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Owning Your Band Domain Name

December 6, 2008

You’ve probably heard the story about the Canadian band, Mobile, who got their myspace url, taken back by myspace with only 48 hours notice.

Yep, myspace is launching some mobile service and wants the domain. Tough luck for the band who spent 2 years authentically making connections with their fans.

There has been outrage from the artist community. My take is that myspace can do whatever they want. Sure, it’s a douchy maneuver, but they have the right to do it.

What the band could have done is bought a domain name for $7/year and have it redirect the fans to the myspace site. If they have to get another myspace url, they just redirect their domain to the new myspace url. The fans would not care or notice, as they would just be going to the same domain they did before.

Their manager was also probably smart enough to realize the publicity potential of this and got the story out. Since hitting the news, the story has been picked up by a bunch of media.

If you check out http://www.myspace.com/mobile, you’ll see they still have the domain. Maybe they worked out a deal to keep the url and get the press.

Good for them.

On a side note, it’s hard finding info and pictures on the band, because you have to weed through all the cell phone sites and pics. Picking your band name is another blog all on its own.

Take Control of Your Music,

Hoover

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3 Comments leave one →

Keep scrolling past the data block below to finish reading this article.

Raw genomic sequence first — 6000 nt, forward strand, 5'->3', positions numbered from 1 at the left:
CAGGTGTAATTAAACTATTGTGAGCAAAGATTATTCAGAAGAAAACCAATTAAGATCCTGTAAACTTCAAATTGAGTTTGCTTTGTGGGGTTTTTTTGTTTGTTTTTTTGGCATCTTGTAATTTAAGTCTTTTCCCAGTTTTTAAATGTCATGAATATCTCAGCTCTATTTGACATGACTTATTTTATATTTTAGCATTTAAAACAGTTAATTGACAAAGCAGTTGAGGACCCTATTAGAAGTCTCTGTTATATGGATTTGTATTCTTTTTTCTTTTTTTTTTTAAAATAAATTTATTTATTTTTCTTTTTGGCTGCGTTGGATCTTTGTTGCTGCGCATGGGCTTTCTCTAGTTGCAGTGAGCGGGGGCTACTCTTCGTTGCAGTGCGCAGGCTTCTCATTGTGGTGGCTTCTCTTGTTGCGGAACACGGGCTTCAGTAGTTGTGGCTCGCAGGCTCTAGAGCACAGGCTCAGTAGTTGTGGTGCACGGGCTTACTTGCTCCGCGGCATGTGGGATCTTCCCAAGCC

1. December 7, 2008 12:34 am

    I feel bad for them. But every band must have their own domain name and build their own community thru an email list. You can install a simple wordpress website in minutes for only a few bucks a month for hosting. Don’t rely on myspace, garageband, facebook, flickr as your main band site! These sites should bring fans to your main site where you get them to sign up to your fan club via email.

  2. December 7, 2008 1:31 am

    I agree completely with Will above. Bands need to do the exact opposite of what you advise.

    All of these music discovery platforms and social networks need to direct people back to a central repository (the band’s URL) where the band can interact with fans, distribute videos/songs/news, etc.

    There’s nothing more disheartening than being lead to believe that a band has taken the time and energy (representing that they care enough about what they do) to create their own website, only to be redirected to a myspace page.

  3. December 7, 2008 4:00 am

    Hey Andrew,

    I totally respect your perspective.

    I can totally get why a fan may want to experience something more on an “official” self-hosted site. You gotta offer that much more to make it worth it though.

    However, if you get exactly what’s available on a myspace artist page, what good is an “official” site? I can find everything I need to know about an artist without having to be a member of myspace. An artist still has freedom to modify the design too. They can put an email form to collect email addresses. They can do all they need to, while still owning the domain as insurance.

    If you look at mobile’s official site, it offers hardly anything more than their myspace. Their music link goes out to last fm, their video link goes to their youtube channel, etc…

    For an up and coming band, where cash is limited as is, owning the domain is much more important than having an “official” self-hosted site. When an artist actually has a real, solid, growing fan-base, then it may be worth investing in an “official” site that offers so much more to those fans.

    All that being said, an artist catering to an older audience may want to go the way of the self-hosted “official” site.

    I know people are going to disagree with me, but that’s cool. Thanks for giving me shit for it. I still think I have a solid point, coming from practical point of view.

    Cheers,

    Hoover

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